And, they say, since the language lawmakers used changes all tax tables, taxpayers can seek refunds for the current tax year where the change occurs, plus the three previous years — resulting in an estimated $1.2 billion hit to the state budget.
Lawmakers also wrote tax changes for “business income.”
It allows businesses to “subtract” from “the federal adjusted gross income of an individual taxpayer, the following amounts to the extent included in federal adjusted gross income when determining the taxpayer’s Missouri adjusted gross income:” 10 percent of the amount of business income in 2014; 20 percent in 2015; 30 percent in 2016; 40 percent in 2017; and 50 percent in 2018.
With its quicker tax breaks for businesses, supporters say, that’s a benefit needed to attract and keep businesses — especially small businesses — in Missouri instead of moving to Kansas or other states.
The bill also contains a corporate income tax reduction, with the same $100 million “triggers” as written for individual income taxes — eventually cutting the top tax rates from 5.95 percent to 3.25 percent.
The bill removes the sales tax exemption for prescription drugs and other items related to medical care, that haven’t been taxed since 1979.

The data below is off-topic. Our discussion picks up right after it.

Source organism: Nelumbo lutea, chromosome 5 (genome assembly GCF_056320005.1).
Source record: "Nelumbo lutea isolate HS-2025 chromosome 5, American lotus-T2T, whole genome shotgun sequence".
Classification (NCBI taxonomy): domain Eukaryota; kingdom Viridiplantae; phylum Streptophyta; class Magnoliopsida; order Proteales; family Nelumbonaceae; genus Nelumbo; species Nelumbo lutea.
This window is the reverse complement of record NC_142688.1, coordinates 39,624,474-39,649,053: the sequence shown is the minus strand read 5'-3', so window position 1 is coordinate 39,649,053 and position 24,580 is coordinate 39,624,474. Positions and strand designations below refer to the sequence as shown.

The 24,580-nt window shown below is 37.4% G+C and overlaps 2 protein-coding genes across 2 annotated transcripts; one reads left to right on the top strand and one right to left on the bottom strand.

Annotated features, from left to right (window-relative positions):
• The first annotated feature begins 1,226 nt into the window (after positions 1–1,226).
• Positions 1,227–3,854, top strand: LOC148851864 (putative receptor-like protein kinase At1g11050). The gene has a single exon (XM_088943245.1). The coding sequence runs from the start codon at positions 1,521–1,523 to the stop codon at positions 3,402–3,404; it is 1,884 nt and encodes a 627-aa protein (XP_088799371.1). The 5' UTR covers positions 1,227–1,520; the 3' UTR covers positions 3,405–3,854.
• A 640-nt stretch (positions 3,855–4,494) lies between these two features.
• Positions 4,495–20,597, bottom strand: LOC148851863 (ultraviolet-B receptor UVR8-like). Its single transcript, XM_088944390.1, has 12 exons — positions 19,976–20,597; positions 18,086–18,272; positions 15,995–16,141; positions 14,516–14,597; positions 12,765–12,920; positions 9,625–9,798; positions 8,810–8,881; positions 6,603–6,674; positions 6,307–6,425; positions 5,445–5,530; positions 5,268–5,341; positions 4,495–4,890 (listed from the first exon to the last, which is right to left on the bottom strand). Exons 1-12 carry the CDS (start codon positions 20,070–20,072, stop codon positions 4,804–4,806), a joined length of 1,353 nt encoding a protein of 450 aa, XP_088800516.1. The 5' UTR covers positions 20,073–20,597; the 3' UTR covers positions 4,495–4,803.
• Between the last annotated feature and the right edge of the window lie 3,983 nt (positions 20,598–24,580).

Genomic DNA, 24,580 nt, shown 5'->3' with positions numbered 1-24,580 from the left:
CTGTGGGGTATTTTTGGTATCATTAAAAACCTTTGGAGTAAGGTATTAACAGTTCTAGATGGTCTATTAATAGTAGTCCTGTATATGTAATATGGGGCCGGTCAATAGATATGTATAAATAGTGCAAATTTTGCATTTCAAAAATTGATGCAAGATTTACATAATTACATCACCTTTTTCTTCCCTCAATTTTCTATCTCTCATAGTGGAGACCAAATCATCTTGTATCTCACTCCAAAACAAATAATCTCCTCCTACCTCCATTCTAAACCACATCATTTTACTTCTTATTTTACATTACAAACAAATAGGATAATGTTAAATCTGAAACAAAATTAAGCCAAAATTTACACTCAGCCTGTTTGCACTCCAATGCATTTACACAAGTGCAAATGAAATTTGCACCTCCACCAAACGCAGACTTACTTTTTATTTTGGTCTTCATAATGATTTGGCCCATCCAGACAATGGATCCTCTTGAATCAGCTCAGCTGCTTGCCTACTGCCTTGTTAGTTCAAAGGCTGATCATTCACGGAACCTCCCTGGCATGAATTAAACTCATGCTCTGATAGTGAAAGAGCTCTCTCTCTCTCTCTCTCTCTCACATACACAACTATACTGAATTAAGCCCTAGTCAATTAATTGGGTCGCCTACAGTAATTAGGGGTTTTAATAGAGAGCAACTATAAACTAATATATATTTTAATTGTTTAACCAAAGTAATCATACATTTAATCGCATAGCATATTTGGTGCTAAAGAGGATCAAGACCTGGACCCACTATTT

That change was one of Nixon’s reasons for vetoing the bill.
There’s been a lot of finger-pointing about how that change happened, but almost everyone agrees this was not what lawmakers intended.
The end of the bill includes several pages showing the elimination of 11 existing sections of existing state law — including the sales tax exemption for college textbook sales, which Nixon cited as another reason for his veto.
That item hasn’t been discussed much during the summer-long debate.
And not all of the bill is controversial.
Among its major provisions, the bill authorizes the Revenue director to “enter into the streamlined sales and use tax agreement with one or more states to simplify and modernize sales and use tax administration in order to substantially reduce the burden of tax compliance for all sellers and for all types of commerce.”
The director may make rules and work with other states in buying goods and services to implement the agreement.
And the bill specifies how three people will be named to represent the state on the multi-state agreement.
The Legislature wrote a new section requiring its approval of any executive branch agreement that a person isn’t required to collect sales taxes in the state.
Near the end of the bill, lawmakers created a tax amnesty for “uncollected or unpaid sales or use tax to a seller who registers to pay or to collect and remit applicable sales or use tax on sales made to purchasers in this state” under a multi-state agreement.
And a number of the 177 pages in the bill repeat existing law for various kinds of local sales taxes, that require voter approval before they can be imposed.
Lawmakers then inserted changes to those sections — including defining the Revenue director’s duties in collecting and distributing local sales taxes, and making references to other parts of state law that affect the tax collections.